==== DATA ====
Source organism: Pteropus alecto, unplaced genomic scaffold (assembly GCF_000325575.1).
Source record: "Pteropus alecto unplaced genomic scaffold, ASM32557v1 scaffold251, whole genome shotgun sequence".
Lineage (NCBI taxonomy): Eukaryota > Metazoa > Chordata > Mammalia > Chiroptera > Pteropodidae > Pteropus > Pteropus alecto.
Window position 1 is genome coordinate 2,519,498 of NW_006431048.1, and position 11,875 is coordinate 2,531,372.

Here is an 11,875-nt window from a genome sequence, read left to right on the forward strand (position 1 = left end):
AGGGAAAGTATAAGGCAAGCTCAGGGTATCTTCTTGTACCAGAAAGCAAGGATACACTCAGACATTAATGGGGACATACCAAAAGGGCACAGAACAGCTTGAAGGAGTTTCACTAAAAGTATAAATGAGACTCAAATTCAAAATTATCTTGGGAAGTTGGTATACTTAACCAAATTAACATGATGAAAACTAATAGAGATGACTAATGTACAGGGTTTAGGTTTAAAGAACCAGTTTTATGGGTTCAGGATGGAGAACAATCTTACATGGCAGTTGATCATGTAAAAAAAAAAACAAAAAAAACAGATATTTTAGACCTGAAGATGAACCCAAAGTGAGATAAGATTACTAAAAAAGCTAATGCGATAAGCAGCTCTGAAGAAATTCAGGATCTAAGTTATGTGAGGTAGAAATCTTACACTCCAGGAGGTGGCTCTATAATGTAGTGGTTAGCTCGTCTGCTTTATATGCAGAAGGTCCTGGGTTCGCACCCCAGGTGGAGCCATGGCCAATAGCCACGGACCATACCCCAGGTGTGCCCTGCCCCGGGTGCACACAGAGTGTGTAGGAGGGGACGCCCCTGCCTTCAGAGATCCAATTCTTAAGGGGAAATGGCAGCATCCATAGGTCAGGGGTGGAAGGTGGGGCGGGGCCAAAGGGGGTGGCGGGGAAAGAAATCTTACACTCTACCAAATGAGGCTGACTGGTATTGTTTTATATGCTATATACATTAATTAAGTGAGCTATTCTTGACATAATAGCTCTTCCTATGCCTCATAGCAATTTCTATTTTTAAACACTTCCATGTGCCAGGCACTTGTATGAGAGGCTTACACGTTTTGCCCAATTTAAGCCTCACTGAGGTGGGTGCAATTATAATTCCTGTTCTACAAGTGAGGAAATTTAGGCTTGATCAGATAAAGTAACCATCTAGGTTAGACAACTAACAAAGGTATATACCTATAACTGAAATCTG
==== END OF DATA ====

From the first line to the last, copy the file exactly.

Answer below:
Source organism: Pteropus alecto, unplaced genomic scaffold (assembly GCF_000325575.1).
Source record: "Pteropus alecto unplaced genomic scaffold, ASM32557v1 scaffold251, whole genome shotgun sequence".
Lineage (NCBI taxonomy): Eukaryota > Metazoa > Chordata > Mammalia > Chiroptera > Pteropodidae > Pteropus > Pteropus alecto.
Window position 1 is genome coordinate 2,519,498 of NW_006431048.1, and position 11,875 is coordinate 2,531,372.

Here is an 11,875-nt window from a genome sequence, read left to right on the forward strand (position 1 = left end):
AGGGAAAGTATAAGGCAAGCTCAGGGTATCTTCTTGTACCAGAAAGCAAGGATACACTCAGACATTAATGGGGACATACCAAAAGGGCACAGAACAGCTTGAAGGAGTTTCACTAAAAGTATAAATGAGACTCAAATTCAAAATTATCTTGGGAAGTTGGTATACTTAACCAAATTAACATGATGAAAACTAATAGAGATGACTAATGTACAGGGTTTAGGTTTAAAGAACCAGTTTTATGGGTTCAGGATGGAGAACAATCTTACATGGCAGTTGATCATGTAAAAAAAAAAACAAAAAAAACAGATATTTTAGACCTGAAGATGAACCCAAAGTGAGATAAGATTACTAAAAAAGCTAATGCGATAAGCAGCTCTGAAGAAATTCAGGATCTAAGTTATGTGAGGTAGAAATCTTACACTCCAGGAGGTGGCTCTATAATGTAGTGGTTAGCTCGTCTGCTTTATATGCAGAAGGTCCTGGGTTCGCACCCCAGGTGGAGCCATGGCCAATAGCCACGGACCATACCCCAGGTGTGCCCTGCCCCGGGTGCACACAGAGTGTGTAGGAGGGGACGCCCCTGCCTTCAGAGATCCAATTCTTAAGGGGAAATGGCAGCATCCATAGGTCAGGGGTGGAAGGTGGGGCGGGGCCAAAGGGGGTGGCGGGGAAAGAAATCTTACACTCTACCAAATGAGGCTGACTGGTATTGTTTTATATGCTATATACATTAATTAAGTGAGCTATTCTTGACATAATAGCTCTTCCTATGCCTCATAGCAATTTCTATTTTTAAACACTTCCATGTGCCAGGCACTTGTATGAGAGGCTTACACGTTTTGCCCAATTTAAGCCTCACTGAGGTGGGTGCAATTATAATTCCTGTTCTACAAGTGAGGAAATTTAGGCTTGATCAGATAAAGTAACCATCTAGGTTAGACAACTAACAAAGGTATATACCTATAACTGAAATCTG